• Kate Reply

      That’s fantastic! If I thought I could do that without ending up looking like a scarecrow then I definitely would! I do already colour my own hair, and I tend to make it to the hairdressers every 6 – 12 months!

  2. Kate Reply

    Haha, I hope you’re not offended! I totally get the age thing, it’s one of the reasons why when I considered going short last year, I didn’t: I know this will likely be the last time I have long hair.

  3. Haha, once I had my hair cut and my housemate cried! She lives vicariously through my hair because hers is a mad bush. It was almost waist length and I got bored and had it chopped into a jaw length bob & she was so shocked! But it’s like you said – it’s hair, it’ll grow, woman up! #kcacols

  4. Squirmy Popple Reply

    I never get that bothered about my hair. If it gets cut too short, it will grow back. These days, having a hairstyle is kind of useless, since all I have time to do is pull it back into a mum bun anyway.

  5. Educating Roversi Reply

    I never have got emotional about a hair cut, but i think I could be if it went really wrong. It’s my self confidence. It makes me feel like me. I’m constantly losing weigh (and putting it back on again!) and my hair makes me feel more attractive so if the hairdresser did something hideous to it, I’d cry i think. Luckily, my hairdresser is awesome.

    • Kate Reply

      I guess some people are more attached to their hair than others. I appreciate that it’s a big part of our identity, but then I also think of the likes of my poor hubby whose hair will not grow back once it’s completely gone… And of course those who are ill.

      At least you have a hairdresser you trust! ☺

  6. The Pramshed Reply

    I know exactly how you feel, I have had some disaster haircuts and highlights. This often happens when I go to a new place, the first some of my highlights went purple and I didn’t realise until I got home – I had quite happily been walking around London, the second was very recent they didn’t match the new colour against the old colour so I had not only roots but banding – bad!. Lesson learnt from this is to stick with your same hairdresser. I’m glad that you got your hair sorted out in the end. Claire x #KCACOLS

    • Kate Reply

      Oh no, how awful! Funnily enough, I think I’ve just found a hairdresser I’ll stick with, at the age of 31! Thanks Claire x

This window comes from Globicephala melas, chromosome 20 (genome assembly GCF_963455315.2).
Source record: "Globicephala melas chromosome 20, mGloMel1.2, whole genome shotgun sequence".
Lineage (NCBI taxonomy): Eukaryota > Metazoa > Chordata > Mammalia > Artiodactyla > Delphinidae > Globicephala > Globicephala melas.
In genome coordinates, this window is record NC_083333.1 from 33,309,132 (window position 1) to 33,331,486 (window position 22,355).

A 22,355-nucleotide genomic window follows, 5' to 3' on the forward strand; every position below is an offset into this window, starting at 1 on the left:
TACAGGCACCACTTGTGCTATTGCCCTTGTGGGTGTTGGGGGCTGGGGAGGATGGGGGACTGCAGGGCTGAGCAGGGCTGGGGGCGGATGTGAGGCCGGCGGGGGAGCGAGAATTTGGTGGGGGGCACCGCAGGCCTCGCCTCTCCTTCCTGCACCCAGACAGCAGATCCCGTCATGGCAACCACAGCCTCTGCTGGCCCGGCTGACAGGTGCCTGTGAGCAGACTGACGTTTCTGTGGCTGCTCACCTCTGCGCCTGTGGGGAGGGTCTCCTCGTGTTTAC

7. Rachel (Lifeathomewithmrsb) Reply

    I am so self conscious of my hair! My hair is quite thin so i can’t grow it too long as it doesn’t have any style to it. I have one hairdresser who does my hair and that’s it! Thanks so much for linking up at #KCACOLS. Hope you come back again next Sunday.

  8. Kate Reply

    I still can’t believe I didn’t ask. I can’t think about it actually, or I’ll get cross with myself again!

    Thanks so much. ? x

  9. Kate Reply

    Oh no! I think we’re both off the hook with pregnancy hormones!

  10. Kate Reply

    I think your child’s first haircut is acceptable, because it’s about more than cutting hair! X

  11. Silly Mummy Reply

    Yes, I’m like you really. I actually hate having my hair cut – I hate being messed around with! So I do it when absolutely necessary & keep it as simple as possible! I would probably be a bit upset if my hair ever got cut really, really short (as I would not suit that & my hair grows slowly). However, I struggle to see how anyone could get it that wrong, as I would think I would notice & stop it for one thing! I’ve had them cut my hair shorter than I intended, fringe shorter than wanted, too many layers, and grade it at the back when I wanted it one length. As you say, those things can be lived with. Even slow growing hair grows enough for a slightly silly looking fringe to become okay in a few weeks. It does bug me a bit to have paid a lot & not be happy with it. But then that’s my fault, as I could make a fuss & get money back – I just never do!

    Though it is easier said than done, & I think most of us do have our areas of vain insecurity that is not proportionate, I do agree with you that the aim should be to encourage our daughters not to be too invested in such things where possible. #KCACOLS

    • Kate Reply

      I think part of the problem is our Britishness – we really don’t like to cause a fuss do we? Far better to pay (with tip and showers of praise, natch), than to risk causing a scene…

      Let’s hope our children do better in this area! (Not that I usually have a problem complaining to be honest.)

      Thanks for commenting. ?